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Community Services closes Sheet Harbour office

Residents fear there is more bad news to come

by Robert Devet

This office building in Sheet Harbour once housed a Community Services office with a staff of three. Now the office is closed down, and local residents worry that access will become more difficult. Photo Sheet Harbour Chamber of Commerce
This office building in Sheet Harbour once housed a Community Services office with a staff of three. Now the office is closed down, and local residents worry that access will become more difficult. Photo Sheet Harbour Chamber of Commerce

(KJIPUKTUK), HALIFAX - Local residents and community workers are upset that the Department of Community Services quietly closed its office in Sheet Harbour in late September last year.

They worry about what it will mean to the vulnerable people in the region who rely on Community Services for support. As well, they are concerned about what it will do to the economy of a struggling rural community.

And they fear that there may be more bad news to come.

At one time three workers staffed the Community Services office. The office was open five days a week.

One position was eliminated earlier, and the remaining staff, a receptionist and a case worker, both local people, either retired or took a severance package late last year.

“The office closure impacts our most vulnerable population,” Myrene Keating-Owen, executive director of the LEA Place Women's Resource Centre tells the Halifax Media Co-op.

Sometimes due to stressful situations and life circumstances of a lot of different reasons the women we work with are worn down the complexity of the system and are not always in the best place to be an advocate for themselves and just may give up, says Keating-Owen.

“We already have seen an increase in people coming to see us about poverty-related issues. I am sure it is linked (to the office closure),” she says.

Keating-Owen is upset about the the lack of communication from the department. She didn't hear about the closure until people on income assistance came to her with questions about rumours in the community. 

A letter they had received later on stated that their file was transferred to the Cole Harbour office, about an hour and a half away but provided no further explanation..

A petition, organized in haste, was quickly signed by 191 residents. It mentioned the loss of service, but also referred to the economic impact of the office closure on a rural community that has seen better days.

But to no avail.

Community Services argues that the office closure was justified because the number of cases handled there has gone down steadily over the years.

“A caseworker will be traveling to Sheet Harbour and surrounding communities regularly to meet with clients as necessary in their own homes,” Community Services spokesperson Chrissy Matheson writes to the Halifax Media Co-op.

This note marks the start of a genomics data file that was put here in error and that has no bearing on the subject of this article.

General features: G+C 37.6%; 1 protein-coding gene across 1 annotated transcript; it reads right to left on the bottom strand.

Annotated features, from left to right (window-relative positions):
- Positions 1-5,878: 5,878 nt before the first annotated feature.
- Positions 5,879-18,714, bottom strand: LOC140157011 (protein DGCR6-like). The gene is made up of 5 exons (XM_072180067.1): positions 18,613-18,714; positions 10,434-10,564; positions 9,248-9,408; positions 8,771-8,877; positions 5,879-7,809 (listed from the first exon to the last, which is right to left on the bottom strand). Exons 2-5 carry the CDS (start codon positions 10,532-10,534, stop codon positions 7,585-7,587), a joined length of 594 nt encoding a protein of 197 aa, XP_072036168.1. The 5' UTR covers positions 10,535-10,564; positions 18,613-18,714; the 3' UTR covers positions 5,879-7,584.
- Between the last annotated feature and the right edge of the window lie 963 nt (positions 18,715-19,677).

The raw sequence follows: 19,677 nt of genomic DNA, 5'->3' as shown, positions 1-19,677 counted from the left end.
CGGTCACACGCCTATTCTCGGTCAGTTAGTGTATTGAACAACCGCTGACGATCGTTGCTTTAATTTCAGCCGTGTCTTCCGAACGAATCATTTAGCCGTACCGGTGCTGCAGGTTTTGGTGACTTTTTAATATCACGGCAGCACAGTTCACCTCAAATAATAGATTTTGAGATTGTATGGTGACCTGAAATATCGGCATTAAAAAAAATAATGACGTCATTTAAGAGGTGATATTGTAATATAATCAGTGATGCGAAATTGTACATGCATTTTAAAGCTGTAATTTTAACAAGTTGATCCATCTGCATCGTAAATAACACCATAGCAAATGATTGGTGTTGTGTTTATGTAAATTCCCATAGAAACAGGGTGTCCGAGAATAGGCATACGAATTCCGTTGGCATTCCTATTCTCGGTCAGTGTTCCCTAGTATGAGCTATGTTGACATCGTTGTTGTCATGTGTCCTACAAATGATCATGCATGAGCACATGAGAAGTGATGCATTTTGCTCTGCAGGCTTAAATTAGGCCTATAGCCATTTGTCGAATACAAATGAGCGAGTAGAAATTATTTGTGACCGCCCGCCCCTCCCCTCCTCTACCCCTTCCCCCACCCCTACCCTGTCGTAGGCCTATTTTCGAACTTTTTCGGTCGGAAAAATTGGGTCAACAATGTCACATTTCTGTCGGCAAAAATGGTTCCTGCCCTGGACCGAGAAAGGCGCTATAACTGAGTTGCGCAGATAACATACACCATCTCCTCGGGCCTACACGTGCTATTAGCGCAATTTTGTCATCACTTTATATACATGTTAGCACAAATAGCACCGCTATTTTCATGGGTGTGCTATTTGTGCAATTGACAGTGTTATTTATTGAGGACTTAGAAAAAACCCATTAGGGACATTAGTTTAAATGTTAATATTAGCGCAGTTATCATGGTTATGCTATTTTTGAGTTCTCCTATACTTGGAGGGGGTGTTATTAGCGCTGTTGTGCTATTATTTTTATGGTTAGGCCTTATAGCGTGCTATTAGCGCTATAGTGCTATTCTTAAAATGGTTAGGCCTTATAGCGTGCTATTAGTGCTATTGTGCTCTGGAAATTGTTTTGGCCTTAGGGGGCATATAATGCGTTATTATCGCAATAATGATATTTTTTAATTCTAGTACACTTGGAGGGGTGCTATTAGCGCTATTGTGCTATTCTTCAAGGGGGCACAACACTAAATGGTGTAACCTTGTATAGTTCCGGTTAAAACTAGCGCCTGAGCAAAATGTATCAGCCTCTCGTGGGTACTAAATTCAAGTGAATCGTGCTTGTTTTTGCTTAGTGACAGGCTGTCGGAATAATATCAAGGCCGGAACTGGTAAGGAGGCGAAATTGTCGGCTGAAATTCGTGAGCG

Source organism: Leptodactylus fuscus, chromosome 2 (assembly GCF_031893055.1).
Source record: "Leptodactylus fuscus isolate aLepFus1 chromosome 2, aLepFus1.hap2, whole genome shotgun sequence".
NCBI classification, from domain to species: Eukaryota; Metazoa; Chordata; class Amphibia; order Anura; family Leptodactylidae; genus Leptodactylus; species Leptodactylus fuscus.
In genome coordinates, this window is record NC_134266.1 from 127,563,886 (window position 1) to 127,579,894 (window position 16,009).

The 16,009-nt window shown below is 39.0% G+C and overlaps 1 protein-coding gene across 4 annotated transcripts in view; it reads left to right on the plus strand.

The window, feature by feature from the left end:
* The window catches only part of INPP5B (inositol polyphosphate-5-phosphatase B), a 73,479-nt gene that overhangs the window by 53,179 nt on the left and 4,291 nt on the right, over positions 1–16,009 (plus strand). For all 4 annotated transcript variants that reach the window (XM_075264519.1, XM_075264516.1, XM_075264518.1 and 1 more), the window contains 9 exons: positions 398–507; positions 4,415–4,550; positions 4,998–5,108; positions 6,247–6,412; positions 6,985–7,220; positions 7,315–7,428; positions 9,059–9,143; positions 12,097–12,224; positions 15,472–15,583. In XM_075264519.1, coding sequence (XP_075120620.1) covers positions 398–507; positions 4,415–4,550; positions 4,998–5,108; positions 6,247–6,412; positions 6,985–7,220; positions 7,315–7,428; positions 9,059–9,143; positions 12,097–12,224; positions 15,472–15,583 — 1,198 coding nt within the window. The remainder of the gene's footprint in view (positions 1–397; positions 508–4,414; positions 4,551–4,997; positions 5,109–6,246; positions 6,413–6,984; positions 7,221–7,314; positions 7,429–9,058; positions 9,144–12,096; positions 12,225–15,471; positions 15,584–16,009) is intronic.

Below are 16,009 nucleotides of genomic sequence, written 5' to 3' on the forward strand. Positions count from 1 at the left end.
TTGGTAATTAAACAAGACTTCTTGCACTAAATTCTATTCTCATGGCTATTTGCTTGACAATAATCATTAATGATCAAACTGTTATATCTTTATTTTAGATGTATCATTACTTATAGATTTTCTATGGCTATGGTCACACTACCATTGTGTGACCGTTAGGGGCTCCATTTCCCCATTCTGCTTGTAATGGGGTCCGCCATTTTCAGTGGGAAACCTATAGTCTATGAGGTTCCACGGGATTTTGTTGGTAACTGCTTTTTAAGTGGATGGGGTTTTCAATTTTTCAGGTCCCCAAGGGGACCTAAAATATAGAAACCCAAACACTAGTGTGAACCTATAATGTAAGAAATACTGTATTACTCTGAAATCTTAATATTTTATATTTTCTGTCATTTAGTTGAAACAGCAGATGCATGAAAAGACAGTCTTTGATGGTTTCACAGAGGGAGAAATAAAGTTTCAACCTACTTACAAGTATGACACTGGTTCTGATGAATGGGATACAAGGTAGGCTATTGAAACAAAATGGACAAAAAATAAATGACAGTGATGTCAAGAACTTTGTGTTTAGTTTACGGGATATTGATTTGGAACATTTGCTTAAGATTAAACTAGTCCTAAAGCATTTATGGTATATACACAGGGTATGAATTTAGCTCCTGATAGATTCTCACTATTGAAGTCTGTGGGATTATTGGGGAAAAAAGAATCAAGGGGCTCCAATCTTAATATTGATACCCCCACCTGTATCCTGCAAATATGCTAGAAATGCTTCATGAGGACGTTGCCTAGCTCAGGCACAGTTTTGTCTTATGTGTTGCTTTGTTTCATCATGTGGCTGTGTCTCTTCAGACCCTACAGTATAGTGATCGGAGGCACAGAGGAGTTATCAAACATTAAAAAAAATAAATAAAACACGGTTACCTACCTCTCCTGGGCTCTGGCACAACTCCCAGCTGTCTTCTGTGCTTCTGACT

Community workers are concerned that these visits will not be reliable, especially during the winter months. And they doubt that that the number of people living in poverty in the region has decreased.

There is also a fear that the office closure is only the beginning of what has become a familiar pattern of service erosion and promises not kept.

What happened last year in the community of Middle Musquodoboit, about an hour's drive from Sheet Harbour is not forgotten, says Earline Sharpe, a clinical therapist and community activist.

Until a year ago Middle Musquodoboit had its own Income Assistance worker. But no more, says Sharpe. Middle Musquodoboit clients are now expected to travel to the Cole Harbour office.

Rumours swirl through Sheet Harbour that it is only a matter of time until Community Service workers will be told to stop their trips to the community.

And travel is a challenge for people on low income in rural Nova Scotia.

Without public transportation and without a car, people have to rely on family, friends and neighbours to get anywhere. Hitching a ride to Sheet Harbour is tricky enough, but a trip to the city is pretty near impossible, says Sharpe.

“If you have small children at home it is a matter of finding somebody to look after them, or taking them with you,” she says. “And if you have children in school you have to work around that, then you have the cost of a meal while you're there.”

Keating-Owen also worries that this is not the end of the story. Nor does she think that Sheet Harbour is unique.

“If it is happening to us then it is going to happen to other rural communities,” she says.

We don't need everything Halifax and Dartmouth have, but there are elements that we do need in order to be thriving communities,” says the executive director of LEA. “We don't ask for much but we do need to be supported and we can't continue to take away from rural areas.”

The Halifax Media Co-op asked Community Services if it is contemplating any other office closures this year. It is a question the department chose not to answer.

 

See also: Community Services embarks on mystery welfare project

Follow Robert Devet on Twitter  @DevetRobert

 

 


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Topics: Poverty
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